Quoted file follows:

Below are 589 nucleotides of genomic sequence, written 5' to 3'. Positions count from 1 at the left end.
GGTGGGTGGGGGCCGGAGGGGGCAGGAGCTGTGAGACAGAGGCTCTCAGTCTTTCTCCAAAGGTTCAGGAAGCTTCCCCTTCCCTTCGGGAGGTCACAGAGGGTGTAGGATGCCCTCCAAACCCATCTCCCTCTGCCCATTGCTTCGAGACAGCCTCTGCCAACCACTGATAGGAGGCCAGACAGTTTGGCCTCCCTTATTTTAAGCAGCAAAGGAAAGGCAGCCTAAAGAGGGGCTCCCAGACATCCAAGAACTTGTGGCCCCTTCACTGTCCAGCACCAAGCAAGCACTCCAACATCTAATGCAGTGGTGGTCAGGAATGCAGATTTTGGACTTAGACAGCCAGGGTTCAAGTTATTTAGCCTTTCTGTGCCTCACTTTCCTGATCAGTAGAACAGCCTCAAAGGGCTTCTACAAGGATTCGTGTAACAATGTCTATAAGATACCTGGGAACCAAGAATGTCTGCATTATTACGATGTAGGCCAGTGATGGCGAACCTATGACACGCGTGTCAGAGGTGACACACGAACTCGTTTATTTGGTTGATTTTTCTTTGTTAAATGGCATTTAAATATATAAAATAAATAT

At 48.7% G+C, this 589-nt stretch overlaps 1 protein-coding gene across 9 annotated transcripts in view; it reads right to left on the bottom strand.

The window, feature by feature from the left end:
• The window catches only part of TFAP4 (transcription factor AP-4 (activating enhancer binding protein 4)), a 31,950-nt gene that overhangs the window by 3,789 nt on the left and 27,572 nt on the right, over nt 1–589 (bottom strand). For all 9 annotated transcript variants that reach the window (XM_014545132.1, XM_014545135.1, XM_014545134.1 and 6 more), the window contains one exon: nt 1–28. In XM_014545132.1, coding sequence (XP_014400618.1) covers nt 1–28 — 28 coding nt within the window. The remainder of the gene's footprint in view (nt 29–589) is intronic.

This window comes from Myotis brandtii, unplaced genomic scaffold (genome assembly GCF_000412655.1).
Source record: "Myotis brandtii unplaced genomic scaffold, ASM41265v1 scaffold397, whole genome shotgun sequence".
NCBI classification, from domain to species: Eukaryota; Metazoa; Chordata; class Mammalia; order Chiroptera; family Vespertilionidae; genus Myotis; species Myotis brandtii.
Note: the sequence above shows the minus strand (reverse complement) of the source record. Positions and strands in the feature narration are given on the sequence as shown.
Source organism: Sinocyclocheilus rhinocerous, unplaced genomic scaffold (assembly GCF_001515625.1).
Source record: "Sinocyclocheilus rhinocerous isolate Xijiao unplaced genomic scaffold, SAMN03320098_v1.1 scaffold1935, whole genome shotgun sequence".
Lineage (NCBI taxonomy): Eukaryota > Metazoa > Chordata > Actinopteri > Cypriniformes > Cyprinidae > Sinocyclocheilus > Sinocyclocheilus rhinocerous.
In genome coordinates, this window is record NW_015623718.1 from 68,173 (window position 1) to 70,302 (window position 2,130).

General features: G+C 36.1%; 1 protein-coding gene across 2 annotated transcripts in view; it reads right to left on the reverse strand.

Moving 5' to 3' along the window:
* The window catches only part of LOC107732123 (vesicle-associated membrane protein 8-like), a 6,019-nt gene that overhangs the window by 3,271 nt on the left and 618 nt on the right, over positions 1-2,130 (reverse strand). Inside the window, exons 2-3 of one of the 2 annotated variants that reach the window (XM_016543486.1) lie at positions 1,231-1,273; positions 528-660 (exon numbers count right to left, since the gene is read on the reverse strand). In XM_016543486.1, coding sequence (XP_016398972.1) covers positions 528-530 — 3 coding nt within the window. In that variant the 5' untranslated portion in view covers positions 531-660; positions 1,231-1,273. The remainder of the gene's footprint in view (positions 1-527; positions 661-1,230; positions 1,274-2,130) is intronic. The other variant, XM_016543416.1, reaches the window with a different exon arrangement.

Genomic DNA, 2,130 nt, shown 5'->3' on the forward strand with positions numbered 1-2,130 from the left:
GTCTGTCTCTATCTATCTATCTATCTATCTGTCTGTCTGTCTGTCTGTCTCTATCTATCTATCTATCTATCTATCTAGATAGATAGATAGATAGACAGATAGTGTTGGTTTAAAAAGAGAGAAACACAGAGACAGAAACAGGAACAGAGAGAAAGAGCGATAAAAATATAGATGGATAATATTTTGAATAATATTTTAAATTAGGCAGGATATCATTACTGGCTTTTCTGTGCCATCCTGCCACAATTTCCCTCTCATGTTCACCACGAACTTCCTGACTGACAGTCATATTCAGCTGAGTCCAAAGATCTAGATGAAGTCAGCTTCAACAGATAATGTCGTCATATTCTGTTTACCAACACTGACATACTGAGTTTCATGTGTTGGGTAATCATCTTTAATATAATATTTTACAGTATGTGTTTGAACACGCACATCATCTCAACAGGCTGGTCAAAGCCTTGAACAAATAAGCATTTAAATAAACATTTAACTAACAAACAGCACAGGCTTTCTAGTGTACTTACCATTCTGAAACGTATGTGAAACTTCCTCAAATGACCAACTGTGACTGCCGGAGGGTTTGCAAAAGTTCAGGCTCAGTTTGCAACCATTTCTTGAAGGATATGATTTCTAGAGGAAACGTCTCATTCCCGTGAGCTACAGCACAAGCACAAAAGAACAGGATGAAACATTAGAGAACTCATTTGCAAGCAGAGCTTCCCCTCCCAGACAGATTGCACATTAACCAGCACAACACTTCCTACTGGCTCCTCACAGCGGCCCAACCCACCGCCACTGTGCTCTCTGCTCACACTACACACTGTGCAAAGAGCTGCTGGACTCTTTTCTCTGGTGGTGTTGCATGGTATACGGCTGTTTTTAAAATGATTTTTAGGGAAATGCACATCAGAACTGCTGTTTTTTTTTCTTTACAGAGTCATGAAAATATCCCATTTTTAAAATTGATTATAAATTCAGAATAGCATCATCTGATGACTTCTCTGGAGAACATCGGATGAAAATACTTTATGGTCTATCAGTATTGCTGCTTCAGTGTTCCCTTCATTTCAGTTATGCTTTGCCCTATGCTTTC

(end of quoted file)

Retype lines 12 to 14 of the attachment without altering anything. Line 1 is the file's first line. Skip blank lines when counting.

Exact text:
Lineage (NCBI taxonomy): Eukaryota > Metazoa > Chordata > Actinopteri > Cypriniformes > Cyprinidae > Sinocyclocheilus > Sinocyclocheilus rhinocerous.
In genome coordinates, this window is record NW_015623718.1 from 68,173 (window position 1) to 70,302 (window position 2,130).

General features: G+C 36.1%; 1 protein-coding gene across 2 annotated transcripts in view; it reads right to left on the reverse strand.